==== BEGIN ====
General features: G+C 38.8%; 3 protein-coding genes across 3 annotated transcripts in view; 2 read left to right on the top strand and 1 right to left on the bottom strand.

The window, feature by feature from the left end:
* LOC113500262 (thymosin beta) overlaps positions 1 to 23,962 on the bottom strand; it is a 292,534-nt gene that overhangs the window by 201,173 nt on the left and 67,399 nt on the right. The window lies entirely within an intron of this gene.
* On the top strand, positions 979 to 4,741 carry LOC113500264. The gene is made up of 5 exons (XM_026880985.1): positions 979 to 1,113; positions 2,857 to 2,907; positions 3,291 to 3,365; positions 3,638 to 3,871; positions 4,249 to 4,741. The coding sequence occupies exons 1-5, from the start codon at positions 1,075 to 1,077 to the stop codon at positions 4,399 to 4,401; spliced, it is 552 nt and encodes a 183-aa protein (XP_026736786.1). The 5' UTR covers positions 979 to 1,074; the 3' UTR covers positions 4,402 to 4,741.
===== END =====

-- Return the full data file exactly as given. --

General features: G+C 38.8%; 3 protein-coding genes across 3 annotated transcripts in view; 2 read left to right on the top strand and 1 right to left on the bottom strand.

The window, feature by feature from the left end:
* LOC113500262 (thymosin beta) overlaps positions 1 to 23,962 on the bottom strand; it is a 292,534-nt gene that overhangs the window by 201,173 nt on the left and 67,399 nt on the right. The window lies entirely within an intron of this gene.
* On the top strand, positions 979 to 4,741 carry LOC113500264. The gene is made up of 5 exons (XM_026880985.1): positions 979 to 1,113; positions 2,857 to 2,907; positions 3,291 to 3,365; positions 3,638 to 3,871; positions 4,249 to 4,741. The coding sequence occupies exons 1-5, from the start codon at positions 1,075 to 1,077 to the stop codon at positions 4,399 to 4,401; spliced, it is 552 nt and encodes a 183-aa protein (XP_026736786.1). The 5' UTR covers positions 979 to 1,074; the 3' UTR covers positions 4,402 to 4,741.